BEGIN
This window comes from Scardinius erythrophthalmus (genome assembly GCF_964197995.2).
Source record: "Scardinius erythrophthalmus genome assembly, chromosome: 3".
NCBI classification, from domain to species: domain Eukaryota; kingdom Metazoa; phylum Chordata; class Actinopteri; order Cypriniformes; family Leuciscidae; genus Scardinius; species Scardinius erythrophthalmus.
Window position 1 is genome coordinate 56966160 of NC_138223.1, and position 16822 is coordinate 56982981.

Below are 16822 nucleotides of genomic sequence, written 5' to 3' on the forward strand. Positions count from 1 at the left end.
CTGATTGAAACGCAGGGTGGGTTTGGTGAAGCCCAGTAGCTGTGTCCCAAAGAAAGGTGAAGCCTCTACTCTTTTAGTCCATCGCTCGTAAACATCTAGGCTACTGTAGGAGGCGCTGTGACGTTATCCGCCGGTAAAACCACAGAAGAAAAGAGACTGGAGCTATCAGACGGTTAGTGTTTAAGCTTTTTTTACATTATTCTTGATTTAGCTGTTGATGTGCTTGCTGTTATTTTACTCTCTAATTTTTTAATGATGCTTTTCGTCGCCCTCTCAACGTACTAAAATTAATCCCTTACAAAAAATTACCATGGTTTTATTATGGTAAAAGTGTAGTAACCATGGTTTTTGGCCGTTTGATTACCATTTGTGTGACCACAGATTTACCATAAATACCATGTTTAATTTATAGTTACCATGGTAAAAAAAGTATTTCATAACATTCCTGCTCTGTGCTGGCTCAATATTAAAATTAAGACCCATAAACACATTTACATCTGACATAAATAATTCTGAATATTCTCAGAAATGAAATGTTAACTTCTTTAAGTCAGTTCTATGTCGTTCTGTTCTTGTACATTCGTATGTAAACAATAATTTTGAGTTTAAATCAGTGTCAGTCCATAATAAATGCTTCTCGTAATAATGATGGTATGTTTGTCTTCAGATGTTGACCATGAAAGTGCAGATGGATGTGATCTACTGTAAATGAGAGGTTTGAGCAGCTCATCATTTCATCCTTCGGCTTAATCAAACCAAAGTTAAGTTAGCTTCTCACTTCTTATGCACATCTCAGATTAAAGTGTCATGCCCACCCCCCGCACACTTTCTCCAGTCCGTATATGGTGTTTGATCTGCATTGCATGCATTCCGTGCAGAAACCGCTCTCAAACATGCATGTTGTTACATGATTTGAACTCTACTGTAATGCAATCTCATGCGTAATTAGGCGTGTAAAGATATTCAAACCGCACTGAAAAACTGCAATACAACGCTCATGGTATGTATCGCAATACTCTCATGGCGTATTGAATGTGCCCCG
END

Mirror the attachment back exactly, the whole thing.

This window comes from Scardinius erythrophthalmus (genome assembly GCF_964197995.2).
Source record: "Scardinius erythrophthalmus genome assembly, chromosome: 3".
NCBI classification, from domain to species: domain Eukaryota; kingdom Metazoa; phylum Chordata; class Actinopteri; order Cypriniformes; family Leuciscidae; genus Scardinius; species Scardinius erythrophthalmus.
Window position 1 is genome coordinate 56966160 of NC_138223.1, and position 16822 is coordinate 56982981.

Below are 16822 nucleotides of genomic sequence, written 5' to 3' on the forward strand. Positions count from 1 at the left end.
CTGATTGAAACGCAGGGTGGGTTTGGTGAAGCCCAGTAGCTGTGTCCCAAAGAAAGGTGAAGCCTCTACTCTTTTAGTCCATCGCTCGTAAACATCTAGGCTACTGTAGGAGGCGCTGTGACGTTATCCGCCGGTAAAACCACAGAAGAAAAGAGACTGGAGCTATCAGACGGTTAGTGTTTAAGCTTTTTTTACATTATTCTTGATTTAGCTGTTGATGTGCTTGCTGTTATTTTACTCTCTAATTTTTTAATGATGCTTTTCGTCGCCCTCTCAACGTACTAAAATTAATCCCTTACAAAAAATTACCATGGTTTTATTATGGTAAAAGTGTAGTAACCATGGTTTTTGGCCGTTTGATTACCATTTGTGTGACCACAGATTTACCATAAATACCATGTTTAATTTATAGTTACCATGGTAAAAAAAGTATTTCATAACATTCCTGCTCTGTGCTGGCTCAATATTAAAATTAAGACCCATAAACACATTTACATCTGACATAAATAATTCTGAATATTCTCAGAAATGAAATGTTAACTTCTTTAAGTCAGTTCTATGTCGTTCTGTTCTTGTACATTCGTATGTAAACAATAATTTTGAGTTTAAATCAGTGTCAGTCCATAATAAATGCTTCTCGTAATAATGATGGTATGTTTGTCTTCAGATGTTGACCATGAAAGTGCAGATGGATGTGATCTACTGTAAATGAGAGGTTTGAGCAGCTCATCATTTCATCCTTCGGCTTAATCAAACCAAAGTTAAGTTAGCTTCTCACTTCTTATGCACATCTCAGATTAAAGTGTCATGCCCACCCCCCGCACACTTTCTCCAGTCCGTATATGGTGTTTGATCTGCATTGCATGCATTCCGTGCAGAAACCGCTCTCAAACATGCATGTTGTTACATGATTTGAACTCTACTGTAATGCAATCTCATGCGTAATTAGGCGTGTAAAGATATTCAAACCGCACTGAAAAACTGCAATACAACGCTCATGGTATGTATCGCAATACTCTCATGGCGTATTGAATGTGCCCCG